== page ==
Missing values of patient characteristics were imputed (approximately 2% of all required values). Imputation was based on the correlation between the variable with missing values with the other patient characteristics. Univariable logistic regression analyses were performed for all potential prognostic indicators with our primary outcome measure, i.e. sick leave during 6 months following first consultation. Variables that had a statistically significant association with the outcome (p-value ≤ 0.20) were selected for the backward selection in the multivariable analysis and checked for co-linearity. If the correlation between two potential predictors was larger than 0.5, we included in our multivariable analysis the predictor that was considered to be most relevant to the general practitioner and was easy to measure. We adopted a hierarchically approach in the variable selection in which easily obtainable predictors were included first. Therefore, variables were selected in blocks of increasing effort to obtain during consultation: 1) socio-demographic factors and disease characteristics; 2) physical factors; 3) psychosocial work environment; 4) psychological factors; 5) physical examination. Variables with the lowest predictive value were deleted from the model until further elimination of a variable resulted in a statistically significant lower model fit estimated with the likelihood ratio test (p ≤ 0.20).
Prediction models usually provide too extreme estimates when no correction is applied in the development phase. Therefore, we used bootstrap samples to estimate a 'shrinkage factor' (between 0 and 1) . The regression coefficients were subsequently multiplied with this shrinkage factor to prevent the model for overfitting and overoptimism. Bootstrap samples were drawn with replacement (100 replications) from the full data set. The backward selection of variables and model fitting was repeated within each bootstrap sample. Bootstrapping techniques were also used to study the internal validity of the final prediction model [31, 32]. The model's performance obtained after bootstrapping can be considered as the performance that can be expected in similar future patients. All analyses were performed using S-plus 6.1 (Insightful Corp., Seattle, WA, USA).
Evaluation of the model
The reliability of the multivariable model was determined with the Hosmer-Lemeshow goodness-of-fit statistic . Calibration of the model predictions, which is related to reliability, was assessed by plotting the predicted individual probability against the observed sick leave. For this, workers were grouped into quintiles according to their predicted probability for sick leave according to the model. The prevalence of the endpoint within each quintile represents the observed probability. The area under the receiver-operating characteristic curve (ROC) was used to assess the performance of the model in terms of accuracy of correct prediction. The ROC-curve is a plot of the true positive rate (sensitivity) against the false-positive rate (1-specificity) of the model. The curve illustrates the ability of the model to discriminate between workers with and without sick leave at subsequent cut-off points along the range of the predicted probabilities. An area under the curve (AUC) of 0.5 indicates no discrimination above chance, whereas an AUC of 1.0 indicates perfect discrimination.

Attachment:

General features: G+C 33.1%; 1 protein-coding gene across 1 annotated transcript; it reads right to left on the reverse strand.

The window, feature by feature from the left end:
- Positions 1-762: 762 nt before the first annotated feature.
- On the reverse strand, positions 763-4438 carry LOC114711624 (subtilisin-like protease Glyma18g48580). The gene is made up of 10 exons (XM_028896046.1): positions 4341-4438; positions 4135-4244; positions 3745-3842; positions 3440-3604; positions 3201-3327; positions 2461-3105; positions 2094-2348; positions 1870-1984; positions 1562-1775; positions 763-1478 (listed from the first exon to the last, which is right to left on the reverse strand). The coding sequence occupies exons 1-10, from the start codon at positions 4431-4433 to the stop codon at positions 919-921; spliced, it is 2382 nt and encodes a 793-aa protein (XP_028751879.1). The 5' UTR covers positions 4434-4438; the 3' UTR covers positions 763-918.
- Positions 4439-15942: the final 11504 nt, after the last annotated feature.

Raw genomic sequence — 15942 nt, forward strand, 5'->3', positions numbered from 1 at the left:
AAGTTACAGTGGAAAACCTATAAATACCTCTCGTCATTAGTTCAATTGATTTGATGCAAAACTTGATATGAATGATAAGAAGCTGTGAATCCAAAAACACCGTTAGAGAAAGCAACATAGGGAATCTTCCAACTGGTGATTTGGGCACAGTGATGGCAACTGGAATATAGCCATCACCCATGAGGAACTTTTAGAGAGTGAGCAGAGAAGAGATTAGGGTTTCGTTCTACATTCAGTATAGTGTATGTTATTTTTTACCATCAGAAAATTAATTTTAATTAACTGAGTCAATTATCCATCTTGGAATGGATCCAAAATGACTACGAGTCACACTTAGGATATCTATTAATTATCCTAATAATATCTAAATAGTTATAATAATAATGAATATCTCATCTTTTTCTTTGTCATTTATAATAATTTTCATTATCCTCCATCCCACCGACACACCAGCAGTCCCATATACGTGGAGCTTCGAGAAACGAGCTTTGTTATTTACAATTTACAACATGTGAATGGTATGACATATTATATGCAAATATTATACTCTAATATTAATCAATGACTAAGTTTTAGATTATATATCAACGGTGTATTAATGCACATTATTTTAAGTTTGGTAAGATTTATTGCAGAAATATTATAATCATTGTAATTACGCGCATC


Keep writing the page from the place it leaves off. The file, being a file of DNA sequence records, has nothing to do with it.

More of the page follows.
Prediction of an individual patient's risk
We developed a clinical prediction rule for sick leave during 6 months following first consultation, to provide general practitioners and occupational health care providers with an estimate of the absolute risk of sick leave for individual workers. Since we used logistic regression, the probability (P) of sick leave was predicted with P = 1/[1+ exp- (a0 + b1x1 + ...... + bjxj)]. The status of a patient for any dummy or binary variable included in the prediction rule can be either 0 or 1, while for a (semi) continuous variable it takes the actual observed value.
To facilitate the calculation of an individual worker's risk, we developed a score chart. We multiplied the regression coefficients by 4 and rounded them to the nearest integer to form the scores for each of the predictors. The scores of predictors which are reviewed positively are added to calculate the 'Total score'. This total score corresponds to risk of sick leave during follow-up.
The study was approved by the Medical Ethics Committee of the VU University Medical Center, Amsterdam, the Netherlands.